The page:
Some scripts are like the pebbles in a stream, worn into their shapes over centuries by the collective action of millions of users.

Others are clearly the work of a single imagination, a single advocate. Such a script is Mwangwego, the product of a lifetime’s labor by Nolence Moses Mwangwego of Malawi.

Nolence Mwangwego was born in 1951 in Zambia, then Northern Rhodesia. In 1977 he visited Paris, where he discovered the existence of other, non-Latin writing systems. He theorized that, as there were words meaning “write” in Malawian languages such as Chichewa and Kyandonde, there might have been indigenous, pre-colonial scripts. He decided to create a script himself.

“When I was creating this script,” he said, “I was hoping and I wanted it to replace the Latin alphabet when writing Malawian indigenous languages.”

Mwangwego was not without qualifications as a linguist: speaks and writes Chewa, Tumbuka, Kyangonde, English, French, and Portuguese.

He started his act of creation in 1979; after innumerable modifications and revisions, he considered the script finished and ready for unveiling twenty-four years later, in 2003.

In one sense, the magnitude of his endeavor was recognized. The Minister of youth, sports and culture, Mr Kamangadazi Chambalo, was quoted as saying, “Mwangwego script is in itself history in the making. Irrespective of how it is going to be received by the public nationwide, the script is bound to go in the annals of our history as a remarkable invention.”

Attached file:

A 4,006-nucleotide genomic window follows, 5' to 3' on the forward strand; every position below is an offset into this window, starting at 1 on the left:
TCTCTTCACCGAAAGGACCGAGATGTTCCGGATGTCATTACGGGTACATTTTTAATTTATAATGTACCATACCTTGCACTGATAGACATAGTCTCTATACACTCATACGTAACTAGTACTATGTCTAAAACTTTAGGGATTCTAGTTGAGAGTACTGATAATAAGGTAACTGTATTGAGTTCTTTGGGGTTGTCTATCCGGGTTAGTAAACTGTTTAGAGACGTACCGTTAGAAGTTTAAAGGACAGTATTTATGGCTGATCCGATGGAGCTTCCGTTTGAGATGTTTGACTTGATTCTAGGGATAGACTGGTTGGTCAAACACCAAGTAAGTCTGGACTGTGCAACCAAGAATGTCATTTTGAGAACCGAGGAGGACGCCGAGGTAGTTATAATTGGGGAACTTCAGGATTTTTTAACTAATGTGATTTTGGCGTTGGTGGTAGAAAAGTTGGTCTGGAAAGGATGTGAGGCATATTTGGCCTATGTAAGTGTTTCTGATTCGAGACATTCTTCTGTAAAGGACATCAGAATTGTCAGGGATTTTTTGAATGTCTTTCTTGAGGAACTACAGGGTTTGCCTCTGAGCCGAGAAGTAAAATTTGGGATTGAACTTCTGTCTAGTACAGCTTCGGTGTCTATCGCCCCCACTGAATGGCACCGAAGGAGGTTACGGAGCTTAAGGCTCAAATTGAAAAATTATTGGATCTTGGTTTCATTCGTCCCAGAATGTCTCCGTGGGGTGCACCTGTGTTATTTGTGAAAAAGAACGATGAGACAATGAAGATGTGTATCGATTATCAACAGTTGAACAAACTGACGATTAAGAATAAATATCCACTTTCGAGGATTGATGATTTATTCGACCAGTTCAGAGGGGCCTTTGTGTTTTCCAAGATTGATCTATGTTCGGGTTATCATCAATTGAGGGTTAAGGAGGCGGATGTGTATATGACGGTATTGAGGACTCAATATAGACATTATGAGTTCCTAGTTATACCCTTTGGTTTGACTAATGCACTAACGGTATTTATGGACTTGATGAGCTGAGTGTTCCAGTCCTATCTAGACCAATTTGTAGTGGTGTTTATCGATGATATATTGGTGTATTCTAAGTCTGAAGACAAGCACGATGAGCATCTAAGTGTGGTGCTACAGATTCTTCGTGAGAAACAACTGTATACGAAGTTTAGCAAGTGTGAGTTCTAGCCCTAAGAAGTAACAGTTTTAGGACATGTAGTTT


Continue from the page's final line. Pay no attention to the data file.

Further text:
It is one level of achievement to create a new, consistent and workable writing system; to get it adopted is an entirely different challenge. After the script was launched, Mwangwego began teaching it himself, putting on lectures and exhibitions. It was heavy going. In 2007 a Mwangwego club was formed by those who had learned the script and wanted to spread it to new learners.

In addition to his desire to create a non-Latin, non-colonial script for Malawi, Mwangwego also hoped that the combination of having a script that was specifically designed for indigenous languages and a script that Malawians could think of as their own would encourage the development of literacy within the country.

“I was hoping,” he wrote by email, “and I still hope, that people in my country will be encouraged to read and write. Children are being taught the script now in some selected areas and books are being written using the same script.”

More than 2,000 people have been taught the script, he said, some of whom are now acting as teachers in their turn.

“The script is now being encoded and a computer font is being refined which may mean that Malawians who are proud of their languages will use it in their computers and and smartphones.

“But the problem we have in Malawi is brainwash. The psychological effects of colonialism are so strong on Malawians that the majority of them think that `We cannot do without the Whites.’”

So far only one book in the Mwangwego script has been published: A Malawi Tili Pati by Nolence Mwangwego.